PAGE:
Sunday, September 16, 2007

Need an Assistant?

Second in an occasional series

Last week, I posted about my qualifications for being a nanny. Tonight, I am writing up my qualifications to be an assistant. Administrative Assistant, Executive Assistant, Secretary, Office Clerk... I'm not sure what all the shades of distinction are there, but there are many titles for the same general job; helping someone who is more in charge get their work done, by making it your work, and not screwing it up so that their life is even more harried and difficult.

Here goes, my qualifications to be an assistant:
  • I find it to be humorous that job posters feel it necessary to put "greet guests and visitors courteously" and "answer phones politely" in the job descriptions. Last time I checked, in a business/work environment, it is generally important to always be polite and courteous to whoever one encounters. Golden rule and all. I'd hate to meet the assistants who caused those descriptors to be added to the listing.
  • I type well. Its a side effect of using instant messenger-type programs since I was 14 or 15. I believe that I type around 50-60 wpm, and I don't suck at 10-key data entry either, provided that I don't have to switch between a keypad and a phone frequently. Does anyone know why calculators and computer keyboards are reversed from touch-tone phones in the order of the numbers? I misdial frequently when working on a job bid because I'm switching back and forth a lot.
  • I have good math skills. I haven't studied past Calc 1 in 1999, but if I can break a problem down to an algebra, geometry or trig equation, then I'm golden. Apparently, I learned something in school.
  • I take good phone messages, as my parents trained me well at an early age.
  • If you, the boss, would like me to, I will keep track of your calendar. I attempted to do that for a previous boss, and it turned out that he didn't keep a calendar at all, and didn't want to start. I just kept an eye on him, and he told me when I needed to remind him about things.
  • I read people well. I can tell who is slimy and who is for real.
  • My PDF making skills are pretty darn good for someone without any formal training. Your tear sheets will never have catalog prices going to the client.
  • I am skilled with Excel and Word.
  • My proofreading skills are good. You won't send out any notices about "costumer service" unless the dressers and stitchers are going to be receiving massages.
  • I travel a lot, and know my way around travel arrangements. I can get you fancy digs, refundable, first-class tickets and a car service to pick you up, or I'll get the cheapest plane ticket, a bed at the Red Roof Inn and a compact rental car. Tell me what you need, and I'll find it, book it, and give you a neatly typed up list of all the details you'll need to have smooth sailing through the trip.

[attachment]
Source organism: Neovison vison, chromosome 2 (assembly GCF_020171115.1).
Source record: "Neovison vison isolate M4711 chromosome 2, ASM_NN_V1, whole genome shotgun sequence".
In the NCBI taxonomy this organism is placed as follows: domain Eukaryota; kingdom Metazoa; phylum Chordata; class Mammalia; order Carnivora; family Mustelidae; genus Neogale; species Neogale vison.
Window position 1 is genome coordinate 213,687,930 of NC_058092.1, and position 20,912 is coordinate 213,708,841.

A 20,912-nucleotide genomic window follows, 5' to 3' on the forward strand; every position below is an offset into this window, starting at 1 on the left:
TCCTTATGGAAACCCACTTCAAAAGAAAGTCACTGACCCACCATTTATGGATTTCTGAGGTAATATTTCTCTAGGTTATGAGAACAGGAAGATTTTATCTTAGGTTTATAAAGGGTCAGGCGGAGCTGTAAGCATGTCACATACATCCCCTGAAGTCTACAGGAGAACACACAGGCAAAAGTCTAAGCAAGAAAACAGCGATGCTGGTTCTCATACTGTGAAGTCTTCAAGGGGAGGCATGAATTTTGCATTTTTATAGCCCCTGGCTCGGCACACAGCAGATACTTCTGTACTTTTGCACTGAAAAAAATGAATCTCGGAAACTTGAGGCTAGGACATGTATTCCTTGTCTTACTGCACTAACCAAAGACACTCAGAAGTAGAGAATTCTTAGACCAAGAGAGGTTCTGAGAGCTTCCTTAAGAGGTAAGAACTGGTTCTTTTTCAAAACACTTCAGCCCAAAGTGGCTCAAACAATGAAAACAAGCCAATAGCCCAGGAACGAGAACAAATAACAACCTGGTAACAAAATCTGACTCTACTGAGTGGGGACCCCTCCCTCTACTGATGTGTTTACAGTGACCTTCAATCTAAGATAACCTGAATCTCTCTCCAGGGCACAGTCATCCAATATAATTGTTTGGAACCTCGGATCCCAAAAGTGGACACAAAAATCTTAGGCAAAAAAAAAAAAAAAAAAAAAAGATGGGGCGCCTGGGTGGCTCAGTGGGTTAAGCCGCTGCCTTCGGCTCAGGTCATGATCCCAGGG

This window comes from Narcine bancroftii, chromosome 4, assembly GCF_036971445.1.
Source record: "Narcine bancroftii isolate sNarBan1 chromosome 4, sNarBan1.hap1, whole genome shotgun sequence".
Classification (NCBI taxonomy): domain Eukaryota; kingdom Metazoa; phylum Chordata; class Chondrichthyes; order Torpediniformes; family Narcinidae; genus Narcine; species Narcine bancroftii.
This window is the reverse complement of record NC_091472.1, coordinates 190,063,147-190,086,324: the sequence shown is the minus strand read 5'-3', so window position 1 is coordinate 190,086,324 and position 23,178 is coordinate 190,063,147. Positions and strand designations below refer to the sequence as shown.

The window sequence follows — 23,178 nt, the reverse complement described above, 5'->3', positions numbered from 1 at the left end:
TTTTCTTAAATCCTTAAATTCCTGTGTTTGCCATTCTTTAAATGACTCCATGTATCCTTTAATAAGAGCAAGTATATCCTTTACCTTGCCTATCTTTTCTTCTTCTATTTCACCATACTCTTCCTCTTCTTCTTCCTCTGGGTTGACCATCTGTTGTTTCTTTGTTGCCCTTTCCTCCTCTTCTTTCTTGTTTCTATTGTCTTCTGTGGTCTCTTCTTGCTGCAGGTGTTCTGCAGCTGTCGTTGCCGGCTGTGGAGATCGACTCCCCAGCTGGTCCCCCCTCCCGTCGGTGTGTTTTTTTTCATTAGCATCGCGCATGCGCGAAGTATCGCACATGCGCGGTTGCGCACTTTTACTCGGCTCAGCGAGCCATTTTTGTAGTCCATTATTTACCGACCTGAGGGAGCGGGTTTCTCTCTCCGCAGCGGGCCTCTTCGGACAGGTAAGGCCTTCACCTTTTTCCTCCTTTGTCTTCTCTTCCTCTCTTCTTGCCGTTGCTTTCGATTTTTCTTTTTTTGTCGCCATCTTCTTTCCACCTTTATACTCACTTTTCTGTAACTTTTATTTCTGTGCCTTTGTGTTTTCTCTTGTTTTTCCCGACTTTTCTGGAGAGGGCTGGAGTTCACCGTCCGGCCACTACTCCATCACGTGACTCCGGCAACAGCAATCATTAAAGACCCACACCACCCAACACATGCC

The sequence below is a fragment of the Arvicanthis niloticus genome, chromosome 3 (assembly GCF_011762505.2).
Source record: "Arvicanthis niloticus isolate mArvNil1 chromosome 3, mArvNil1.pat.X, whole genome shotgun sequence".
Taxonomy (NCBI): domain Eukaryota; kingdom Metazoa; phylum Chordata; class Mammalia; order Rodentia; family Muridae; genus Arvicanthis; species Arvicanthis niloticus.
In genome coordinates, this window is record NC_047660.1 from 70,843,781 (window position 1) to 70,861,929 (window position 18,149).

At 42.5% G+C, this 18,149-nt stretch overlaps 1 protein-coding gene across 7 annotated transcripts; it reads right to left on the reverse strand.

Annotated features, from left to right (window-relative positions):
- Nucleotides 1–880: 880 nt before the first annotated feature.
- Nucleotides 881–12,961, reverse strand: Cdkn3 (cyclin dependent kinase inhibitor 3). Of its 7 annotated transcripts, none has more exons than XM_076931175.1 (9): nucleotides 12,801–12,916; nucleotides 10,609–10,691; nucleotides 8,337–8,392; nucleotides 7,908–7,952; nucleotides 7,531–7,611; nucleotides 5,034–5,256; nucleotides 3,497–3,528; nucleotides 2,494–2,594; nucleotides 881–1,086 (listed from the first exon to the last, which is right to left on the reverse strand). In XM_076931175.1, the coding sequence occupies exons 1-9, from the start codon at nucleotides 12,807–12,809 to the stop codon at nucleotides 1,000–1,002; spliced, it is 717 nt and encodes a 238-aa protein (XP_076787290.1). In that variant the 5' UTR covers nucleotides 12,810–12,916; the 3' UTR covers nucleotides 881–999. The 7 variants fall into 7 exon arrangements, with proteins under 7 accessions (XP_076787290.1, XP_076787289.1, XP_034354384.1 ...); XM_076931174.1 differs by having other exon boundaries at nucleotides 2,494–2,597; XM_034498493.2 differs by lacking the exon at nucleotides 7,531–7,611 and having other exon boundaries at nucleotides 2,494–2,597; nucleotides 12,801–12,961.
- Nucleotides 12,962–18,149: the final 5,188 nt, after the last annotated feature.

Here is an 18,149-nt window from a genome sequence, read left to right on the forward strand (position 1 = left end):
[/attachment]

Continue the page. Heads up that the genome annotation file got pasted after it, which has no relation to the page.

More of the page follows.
• I know how to use ACT! I do not do it willingly because in my experience it is cumbersome and slows down the whole computer, but I know what it does and how to get around in it.
  • I am good on the phone with screening calls, and promise to actually find out what the caller wants before passing them on to you.
  • I have experience with ordering food for large groups of people, having taken that on in high school during shows with matinĂ©es. You won't have to eat the same old sandwich tray everyday if you don't want to, and I'll make sure to find out (and write down for future reference!) what the clients' likes, dislikes and restrictions are.
  • Having seen the wide variety of holiday gifts and cards sent out to clients and vendors, I can help you avoid the duds and get the most bang for your buck.
And now, of course, the down-sides of me as your assistant:
  • I have successfully avoided Power Point almost entirely for a decade because I've never seen it used well except as a server of images for a theatrical production. However, its just another MS Office product, and I'm pretty sure that if you know what you want in your presentation, I can make it work and not be so boring it puts the clients to sleep.
  • My experience with QuickBooks is solely in the Sign*A*Rama custom install, but I've read the manual and it sure doesn't seem like rocket science or brain surgery.
  • I hate slimy sales people with a passion, but enjoy developing relationships with vendors who are genuine. Please don't make me order mini-blinds, but I'll get you a great price and service on flooring!
  • If there isn't a certain amount of math and hands-on production of stuff (even well-made presentation packets work for me) I will become bored and irritable. Especially if you are working to bring about the downfall of society.
  • I need to eat every 4 hours or I will edge towards a melt-down. Conveniently, I tend to come with snacks just-in-case.
This time around, the list is a bit more balanced between pros and cons, but I think that is because I have less knowledge of what assistants do, besides anticipate the boss' needs and try to work independently.

More to come in the future.


Anonymous said...


This is a really clever way to advertise your services. Good call!



sarah deutsch said...

The ability to be flexible, figure things out and solve problems as you go is also an important part of being an assistant. Being good at research is a plus too - and I know you're good at all of those things!

Every assistant job is totally different, so don't fret not knowing exactly what the job description is - you never really find out until you get there... ;)